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Sustainability 2018, 10(8), 2939;

What are the Key Indicators of Mega Sustainable Construction Projects? —A Stakeholder-Network Perspective
Department of Construction Management, Jiangxi University of Finance & Economics, Nanchang 330013, China
School of Architecture and Built Environment; Entrepreneurship, Commercialisation and Innovation Centre (ECIC), The University of Adelaide, Adelaide 5005, Australia
School of Engineering and Technology, Central Queensland University, Sydney, NSW, Australia 2000
Centre for Comparative Construction Research, Faculty of Society and Design, Bond University, Gold Coast 4226, Australia
Author to whom correspondence should be addressed.
Received: 18 July 2018 / Accepted: 13 August 2018 / Published: 18 August 2018


Mega sustainable construction projects (MSCPs) require complex system engineering. There are various indicators available to evaluate sustainable construction, and it is difficult to determine which the key indicators are among them. Existing studies do not adequately consider the stakeholders associated with the indicators of sustainable construction, leading to key decision-makers’ lack of targeted management strategies to improve the sustainability level of MSCPs. Using literature analysis and expert interviews, this study identified the key evaluation indicators of MSCPs from a stakeholder-network perspective. Social network analysis (SNA) was used to explore the relationships between the key evaluation indicators and corresponding stakeholders. The results showed that the government and designers significantly impacted other stakeholders and played as the key stakeholders in MSCPs. Regarding the indicators, applying energy-saving and intelligent technologies plays a key role in the MSCPs. This study links key indicators of MSCPs with the associated stakeholders, which helps decision-makers to develop targeted strategies to improve the sustainability level of MSCPs, thereby not only improving the efficiency and effectiveness of the intervention strategies, but also helping to save decision-makers’ monetary and human resources which are usually limited.
MSCPs; stakeholders; evaluation indicator; social network analysis

1. Introduction

The increasing fixed asset investments led to China’s rapidly developing construction industry. This development generated a significant amount of energy consumption, waste, and greenhouse gas emissions. Energy consumption accounts for two-thirds of global greenhouse gas emissions [1]. This highlights the need for the construction industry to reduce greenhouse gas emissions and the negative impacts on the environment. Sustainable construction can be defined as “building a healthy environment based on resource efficiency and ecological principles” [2]. Mega sustainable construction projects (MSCPs) are extremely large-scale projects typically costing more than $1 billion such as power-plant highways and tunnels, bridges, railways, seaports, and enormous projects for cultural events [3]. Many domains are involved in these mega projects, which leads to the inherent complexity of technology, structure, society, and management associated with megaprojects. MSCPs must integrate sustainability objectives (i.e., aspects related to the environment, economy, and society) with three project management objectives (duration, quality, and cost) [4]. Managers and decision-makers who lead MSCPs must consider, balance, and incorporate environmental, economic, and social indicators into the criteria for evaluating megaprojects [5].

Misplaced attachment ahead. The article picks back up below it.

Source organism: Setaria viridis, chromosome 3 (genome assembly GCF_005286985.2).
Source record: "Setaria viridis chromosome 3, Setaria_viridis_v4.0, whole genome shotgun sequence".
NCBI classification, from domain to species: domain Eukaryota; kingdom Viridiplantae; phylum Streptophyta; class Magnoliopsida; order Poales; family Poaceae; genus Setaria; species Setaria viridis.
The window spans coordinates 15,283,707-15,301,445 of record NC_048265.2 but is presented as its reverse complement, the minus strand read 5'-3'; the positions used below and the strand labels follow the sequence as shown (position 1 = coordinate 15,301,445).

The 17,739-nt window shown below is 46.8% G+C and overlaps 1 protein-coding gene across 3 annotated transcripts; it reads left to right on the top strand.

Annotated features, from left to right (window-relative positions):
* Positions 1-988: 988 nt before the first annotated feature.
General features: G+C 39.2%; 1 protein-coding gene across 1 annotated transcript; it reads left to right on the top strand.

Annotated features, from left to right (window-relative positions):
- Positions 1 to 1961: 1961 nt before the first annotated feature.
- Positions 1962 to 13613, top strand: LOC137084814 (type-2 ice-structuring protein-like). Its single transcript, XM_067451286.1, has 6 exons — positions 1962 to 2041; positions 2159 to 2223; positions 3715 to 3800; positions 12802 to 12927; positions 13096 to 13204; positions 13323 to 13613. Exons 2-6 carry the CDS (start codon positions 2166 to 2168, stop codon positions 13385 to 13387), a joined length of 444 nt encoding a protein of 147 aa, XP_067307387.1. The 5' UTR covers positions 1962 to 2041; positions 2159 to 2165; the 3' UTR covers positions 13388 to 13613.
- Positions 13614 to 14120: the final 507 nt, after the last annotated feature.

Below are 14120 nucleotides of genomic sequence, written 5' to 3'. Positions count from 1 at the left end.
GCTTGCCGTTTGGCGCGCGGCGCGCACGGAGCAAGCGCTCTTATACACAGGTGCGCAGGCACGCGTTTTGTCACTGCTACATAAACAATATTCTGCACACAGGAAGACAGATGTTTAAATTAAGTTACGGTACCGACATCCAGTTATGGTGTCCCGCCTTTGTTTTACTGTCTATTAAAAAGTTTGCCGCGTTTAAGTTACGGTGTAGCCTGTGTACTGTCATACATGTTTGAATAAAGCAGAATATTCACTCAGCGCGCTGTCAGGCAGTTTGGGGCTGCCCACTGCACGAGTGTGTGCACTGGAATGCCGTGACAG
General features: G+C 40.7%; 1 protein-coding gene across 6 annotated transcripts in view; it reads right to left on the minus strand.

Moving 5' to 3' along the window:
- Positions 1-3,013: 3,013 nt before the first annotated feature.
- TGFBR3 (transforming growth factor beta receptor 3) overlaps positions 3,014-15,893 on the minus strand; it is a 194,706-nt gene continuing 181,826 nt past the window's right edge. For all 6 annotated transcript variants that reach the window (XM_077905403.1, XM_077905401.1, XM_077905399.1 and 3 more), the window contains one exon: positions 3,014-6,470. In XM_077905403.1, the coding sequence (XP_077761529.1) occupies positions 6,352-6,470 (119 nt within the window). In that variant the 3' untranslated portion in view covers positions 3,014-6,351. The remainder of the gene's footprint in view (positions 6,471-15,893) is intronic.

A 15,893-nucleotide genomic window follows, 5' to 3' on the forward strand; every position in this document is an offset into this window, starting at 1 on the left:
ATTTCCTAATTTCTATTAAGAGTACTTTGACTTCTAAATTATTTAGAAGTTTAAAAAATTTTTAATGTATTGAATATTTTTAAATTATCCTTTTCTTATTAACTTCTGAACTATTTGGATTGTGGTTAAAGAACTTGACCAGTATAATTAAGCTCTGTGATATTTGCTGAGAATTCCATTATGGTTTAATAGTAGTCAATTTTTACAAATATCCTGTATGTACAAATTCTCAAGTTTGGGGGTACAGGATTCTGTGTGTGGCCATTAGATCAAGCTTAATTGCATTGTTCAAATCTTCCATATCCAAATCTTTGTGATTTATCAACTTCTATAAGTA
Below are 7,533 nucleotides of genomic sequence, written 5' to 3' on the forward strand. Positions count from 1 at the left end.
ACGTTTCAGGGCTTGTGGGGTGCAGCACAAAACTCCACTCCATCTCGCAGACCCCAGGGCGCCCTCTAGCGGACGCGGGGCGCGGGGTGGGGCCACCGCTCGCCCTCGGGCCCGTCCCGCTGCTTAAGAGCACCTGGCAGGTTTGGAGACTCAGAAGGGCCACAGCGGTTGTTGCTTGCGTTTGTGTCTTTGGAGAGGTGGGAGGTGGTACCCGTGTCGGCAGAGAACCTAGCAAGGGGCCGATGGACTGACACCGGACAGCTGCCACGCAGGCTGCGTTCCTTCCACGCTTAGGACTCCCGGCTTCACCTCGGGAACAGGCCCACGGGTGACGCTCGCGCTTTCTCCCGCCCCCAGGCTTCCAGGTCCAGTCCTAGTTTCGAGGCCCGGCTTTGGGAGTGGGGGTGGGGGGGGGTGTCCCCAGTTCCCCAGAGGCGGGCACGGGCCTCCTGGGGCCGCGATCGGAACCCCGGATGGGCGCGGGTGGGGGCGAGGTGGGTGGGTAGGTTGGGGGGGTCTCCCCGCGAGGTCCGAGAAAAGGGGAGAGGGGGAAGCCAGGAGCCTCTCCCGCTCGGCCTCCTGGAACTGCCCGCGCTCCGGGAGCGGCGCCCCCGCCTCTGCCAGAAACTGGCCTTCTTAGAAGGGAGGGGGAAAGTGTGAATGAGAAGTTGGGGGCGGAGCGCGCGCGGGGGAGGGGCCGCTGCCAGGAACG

Previous research on the evaluation indicators for assessing the sustainability level of construction projects focused on the characteristics of evaluation indicators, such as determining the weights of the indicators and on comparing different evaluation systems [6,7]. Studies also developed recommendations through simulation and modeling [8,9,10]. However, most existing studies paid little attention to the stakeholders influenced by or responsible for the implementation of the indicators. MSCPs involve a wide range of stakeholders, who have their own interests and are interested in various types of objectives. MSCPs are a complex adaptive system that requires close collaboration among different stakeholders to achieve the sustainability objectives of the project [11]. Fully considering the interests of all parties can continuously and effectively improve the project’s sustainability level. Therefore, MSCPs should be closely linked with stakeholders to set the objectives [12].
As a network analysis tool, social network analysis (SNA) emphasizes the inclusion of social science variables in complex project management. It considers the complexities brought by stakeholder relationships and their chain effects on the project. SNA is appropriate for analyzing the network of mega construction projects, and for other projects involving many objects and interdependent, iterative, and interactive relationships [13]. Using SNA to assess the interrelationships among stakeholders can contribute to achieving the sustainability objectives of projects. Therefore, this study adopted the SNA method to establish relationships between stakeholders and indicators for MSCPs based on the dimensions of society, economy, and environment. This study had the following objectives: